- Arts + Culture
- Political notes
The issue of corporate signs was explosive in Cambridge two years ago, and may explode again Wednesday.
Terry Ragon, owner and chief executive of the health care software maker Intersystems, spent $441,373 in late 2010 getting names on petitions and won a fight against changes to a city sign law that would allow corporate names to go atop office buildings. Many saw the campaign as a one-man stand against Microsoft.
But Kendall Square operates under different rules, and in Kendall Square — with the name “Microsoft” prominently at the top of 1 Cambridge Center, on a blade sign projecting out several feet over Main Street from the same building and now on an illuminated billboard visible from within a newly renovated lobby — the outcome looks a little different. Click on the photo above for a slideshow of the Microsoft signs.
“I was amazed at what I saw coming into Kendall Square from the Longfellow Bridge,” East Cambridge resident Mark Jaquith said, describing his discovery during a drive Sunday: “a huge billboard made up of 25 panels of plasma screen” measuring about 20 feet by 12 feet.
“Terry Ragon was right when he said if we don’t watch out our city will look like Las Vegas. It has begun,” Jaquith said, referring to the plasma display as “a monstrosity.”
The Cambridge Redevelopment Authority has oversight of signs in Kendall Square, but was lacking a board for some two years before four city members were sworn inand a state member newly activated in early April. It was in those two years that the Microsoft plans were put in place with landlord Boston Properties and the authority’s executive director, Joseph Tulimieri — the same team and timeframe behind the building proposed to connect Google offices by taking away 40 percent of a rooftop garden from public use.
The newly reconstituted board has asked for a legal review of authority actions over those years and has been looking into sign approval standards and processes as well. Residents complained about the authority’s handling of sign approval at the new board’s first meeting.
The Microsoft blade sign jutting out onto Main Street and challenging the Kendall Square T stop sign for prominence — “Welcome to Microsoft Square!” recent City Council candidate Tom Stohlman quipped last month — was not really a surprise. Activist James Williamson noted that the blade sign appeared accurately in a rendering by Elkus Manfredi Architects in a Kendall Square study that was posted Jan. 19 on the website of the city’s Community Development Department.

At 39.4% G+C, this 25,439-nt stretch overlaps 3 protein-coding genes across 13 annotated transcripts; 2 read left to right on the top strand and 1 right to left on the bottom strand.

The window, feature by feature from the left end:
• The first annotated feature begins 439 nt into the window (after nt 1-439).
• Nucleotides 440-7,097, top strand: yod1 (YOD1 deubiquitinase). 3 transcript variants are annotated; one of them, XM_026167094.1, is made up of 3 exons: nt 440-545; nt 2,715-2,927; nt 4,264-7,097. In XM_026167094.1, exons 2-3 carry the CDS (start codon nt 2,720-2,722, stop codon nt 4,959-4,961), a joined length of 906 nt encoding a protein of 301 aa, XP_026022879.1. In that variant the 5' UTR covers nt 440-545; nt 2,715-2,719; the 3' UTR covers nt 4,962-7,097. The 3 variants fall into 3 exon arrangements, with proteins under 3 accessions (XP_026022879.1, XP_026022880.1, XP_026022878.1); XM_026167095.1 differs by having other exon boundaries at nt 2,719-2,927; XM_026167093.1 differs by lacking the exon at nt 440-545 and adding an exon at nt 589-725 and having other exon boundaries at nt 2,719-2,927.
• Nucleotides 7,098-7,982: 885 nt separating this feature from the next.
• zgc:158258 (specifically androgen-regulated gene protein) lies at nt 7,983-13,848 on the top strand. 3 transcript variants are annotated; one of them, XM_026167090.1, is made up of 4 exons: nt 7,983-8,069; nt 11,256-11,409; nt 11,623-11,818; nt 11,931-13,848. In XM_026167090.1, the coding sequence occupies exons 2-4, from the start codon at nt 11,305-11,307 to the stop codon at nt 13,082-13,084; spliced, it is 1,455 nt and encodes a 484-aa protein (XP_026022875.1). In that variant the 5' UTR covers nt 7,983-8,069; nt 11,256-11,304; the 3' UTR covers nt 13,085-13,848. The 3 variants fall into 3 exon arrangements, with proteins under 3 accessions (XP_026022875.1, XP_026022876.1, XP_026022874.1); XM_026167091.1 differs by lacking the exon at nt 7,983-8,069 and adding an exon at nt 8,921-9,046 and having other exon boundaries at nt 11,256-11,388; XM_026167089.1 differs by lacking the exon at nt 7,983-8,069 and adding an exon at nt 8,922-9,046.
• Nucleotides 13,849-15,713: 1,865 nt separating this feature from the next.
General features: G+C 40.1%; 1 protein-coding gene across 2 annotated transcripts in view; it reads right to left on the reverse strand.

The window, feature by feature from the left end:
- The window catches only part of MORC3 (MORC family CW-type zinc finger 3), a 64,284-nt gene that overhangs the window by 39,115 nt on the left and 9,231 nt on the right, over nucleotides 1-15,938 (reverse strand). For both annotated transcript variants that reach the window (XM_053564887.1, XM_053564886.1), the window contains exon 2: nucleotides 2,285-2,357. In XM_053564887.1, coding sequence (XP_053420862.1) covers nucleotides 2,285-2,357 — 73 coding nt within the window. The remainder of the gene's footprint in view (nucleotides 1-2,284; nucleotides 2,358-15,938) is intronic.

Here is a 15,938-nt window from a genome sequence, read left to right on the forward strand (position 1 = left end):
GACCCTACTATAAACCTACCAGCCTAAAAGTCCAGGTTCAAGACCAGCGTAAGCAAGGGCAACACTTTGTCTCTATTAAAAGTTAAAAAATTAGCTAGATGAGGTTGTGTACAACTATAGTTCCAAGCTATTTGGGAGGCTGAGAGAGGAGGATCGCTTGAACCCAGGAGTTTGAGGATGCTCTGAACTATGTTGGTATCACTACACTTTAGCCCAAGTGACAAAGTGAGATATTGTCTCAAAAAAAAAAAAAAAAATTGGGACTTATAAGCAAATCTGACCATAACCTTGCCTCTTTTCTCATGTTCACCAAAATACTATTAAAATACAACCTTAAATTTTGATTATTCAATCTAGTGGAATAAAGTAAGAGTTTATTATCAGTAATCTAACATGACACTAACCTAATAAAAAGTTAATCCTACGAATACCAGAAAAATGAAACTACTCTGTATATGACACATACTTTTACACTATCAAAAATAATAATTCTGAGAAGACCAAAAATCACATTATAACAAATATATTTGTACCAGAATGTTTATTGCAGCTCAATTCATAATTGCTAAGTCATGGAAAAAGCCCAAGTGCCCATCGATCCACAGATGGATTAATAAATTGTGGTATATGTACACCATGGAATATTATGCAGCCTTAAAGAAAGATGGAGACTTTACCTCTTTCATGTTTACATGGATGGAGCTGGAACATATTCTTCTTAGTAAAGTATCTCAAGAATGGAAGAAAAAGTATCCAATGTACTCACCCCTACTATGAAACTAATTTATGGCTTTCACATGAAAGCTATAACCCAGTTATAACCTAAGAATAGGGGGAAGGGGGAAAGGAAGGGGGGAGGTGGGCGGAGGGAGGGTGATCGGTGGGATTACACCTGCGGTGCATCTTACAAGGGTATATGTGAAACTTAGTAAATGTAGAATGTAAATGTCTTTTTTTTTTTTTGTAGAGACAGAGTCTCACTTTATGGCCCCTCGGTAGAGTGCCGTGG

Ragon’s battle kept the Microsoft name from going atop the building Intersystems and Microsoft share at 1 Memorial Drive, but the Microsoft sign atop 1 Cambridge Center went up in January, about a year after that victory and a half-mile away because, as Tulimieri told the Cambridge Chronicle’s Scott Wachtler at the time, “The Kendall Square Urban Renewal area is in a separate unique zoning district … There was a submission by Microsoft and there was a review conducted by an architect on call and the authority’s staff did the review and the sign was approved. This took place about a month ago.”
As Wachtler wrote:
One Cambridge Center is in an MXD (mixed) district, excluding it from a review of signs by the normal city agencies, Tulimieri said. The redevelopment authority has the right to approve signs on building in this area … There are 19 buildings in the MXD area, some already have signs on them including Biogen Idec, Whitehead Institute for Biomedical Research and the Marriott and Hyatt hotels.
Especially with the Microsoft blade sign’s installation last month and the surprise appearance of the plasma screen last weekend, neighborhood activists such as Jaquith are saying the companies raced to install the signs before the board’s study halted them.
The meeting is scheduled for 5:30 p.m. Wednesday in the third-floor Endeavor Room at the Boston Marriott Cambridge, 50 Broadway, Kendall Square. That address is also known as 2 Cambridge Center.